The 1850s

The 1860s

The 1870s

The 1880s

Early 20th Century

The 1920s

The 1930s

Post World War II

The 1960s

The 1970s

The 1980s

All text from:
The Park and the People

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Andrew Green and the Model Park   |   Early Use of the Park
Training the "Ignorant" How to Use a Park
Restricting Play in the Park   |   The Fight over Sunday in the Park

Andrew Green and the Model Park
In April 1859 the Herald reported that the work on Central Park was "progressing with commendable rapidity" and optimistically predicted that some drives would be finished in the early summer and the rest by September. [Ch71]

Despite this press support, park finances worried the commissioners and eroded their confidence in the executive abilities of their architect-in-chief, Olmsted. That same April they asked the legislature to authorize extending the park's northern boundary from 106th to 110th Street and also requested an additional $832,666 for construction. Albany lawmakers granted them only half this amount, stipulating that no plan should be undertaken that exceeded the authorized sum. By July 1859 the commission had spent half of its $2 million construction budget. To complete the park as designed, the board estimated at that time, would require at least $3.6 million -- $1.6 million beyond the limit allowed. [Ch72]

When the commissioners launched a multifold investigation into where the money was going at such a rapid rate, pressure on the park officers increased. Olmsted's discouragement and exhaustion in the late summer of 1859 showed in strained personal relations with individual commissioners. In late September 1859 the commissioners advanced five hundred dollars for the ailing Olmsted to go abroad for six weeks and "employ the time examining European parks." [Ch710]

Through that difficult summer, Olmsted's strongest supporter on the board was the man he would later blame for all his troubles -- President Andrew Green, who repeatedly backed Olmsted, especially on aesthetic issues. [Ch711] Perhaps because Green thought he so fully understood the designers' goals for Central Park, he decided in the fall of 1859 that the only way to see their vision realized was to take charge of the construction himself. When Olmsted sailed for Europe in late September to recuperate, Green persuaded the board to appoint him to a new position, park comptroller, and he preempted Olmsted's superintending responsibilities, effectively ensuring that the architect-in-chief would never again control the building of Central Park. [Ch712]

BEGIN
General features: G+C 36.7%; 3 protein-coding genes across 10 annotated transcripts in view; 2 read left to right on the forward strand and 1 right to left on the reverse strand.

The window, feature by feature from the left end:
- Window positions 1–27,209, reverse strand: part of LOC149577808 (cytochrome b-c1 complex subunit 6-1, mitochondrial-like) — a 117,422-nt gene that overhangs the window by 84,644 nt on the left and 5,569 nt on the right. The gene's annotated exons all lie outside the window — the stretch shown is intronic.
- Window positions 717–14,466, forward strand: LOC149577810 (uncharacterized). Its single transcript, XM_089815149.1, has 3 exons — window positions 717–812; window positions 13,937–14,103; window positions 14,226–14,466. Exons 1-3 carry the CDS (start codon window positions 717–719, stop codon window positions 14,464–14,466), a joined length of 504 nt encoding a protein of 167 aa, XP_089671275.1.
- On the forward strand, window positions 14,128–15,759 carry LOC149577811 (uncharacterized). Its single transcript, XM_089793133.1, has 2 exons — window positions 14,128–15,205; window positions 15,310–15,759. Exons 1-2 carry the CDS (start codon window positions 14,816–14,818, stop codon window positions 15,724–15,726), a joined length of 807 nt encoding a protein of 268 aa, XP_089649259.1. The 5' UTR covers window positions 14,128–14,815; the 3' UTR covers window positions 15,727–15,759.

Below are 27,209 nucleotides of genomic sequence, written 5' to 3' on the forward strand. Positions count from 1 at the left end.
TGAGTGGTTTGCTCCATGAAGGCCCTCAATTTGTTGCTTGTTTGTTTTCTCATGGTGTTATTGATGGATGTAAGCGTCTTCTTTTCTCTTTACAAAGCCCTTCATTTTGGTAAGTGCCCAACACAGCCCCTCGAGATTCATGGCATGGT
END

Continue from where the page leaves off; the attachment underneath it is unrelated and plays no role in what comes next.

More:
When Olmsted returned from his European "cure" in December 1859, he had found that Andrew Green had become comfortable -- to the extent that Green permitted himself or anyone else to feel comfortable -- with his new prerogatives as comptroller. By January 1860 Green was peppering the architect-in-chief with a steady barrage of notes demanding information, directing operations, and warning, "I am afraid your payroll is getting too large." He scrutinized every bill, large or small, paring away expenses. [Ch726]

In August 1860 Olmsted's leg was shattered in a carriage accident; while he tried to oversee construction from a litter carried by park workers, Andrew Green once again took charge of day-to-day operations. By December the park below 79th Street was largely complete. Park laborers had filled the lower pond with water, finished the arches over the drives, opened another two miles of walks, and planted seventeen thousand trees and shrubs. [Ch727]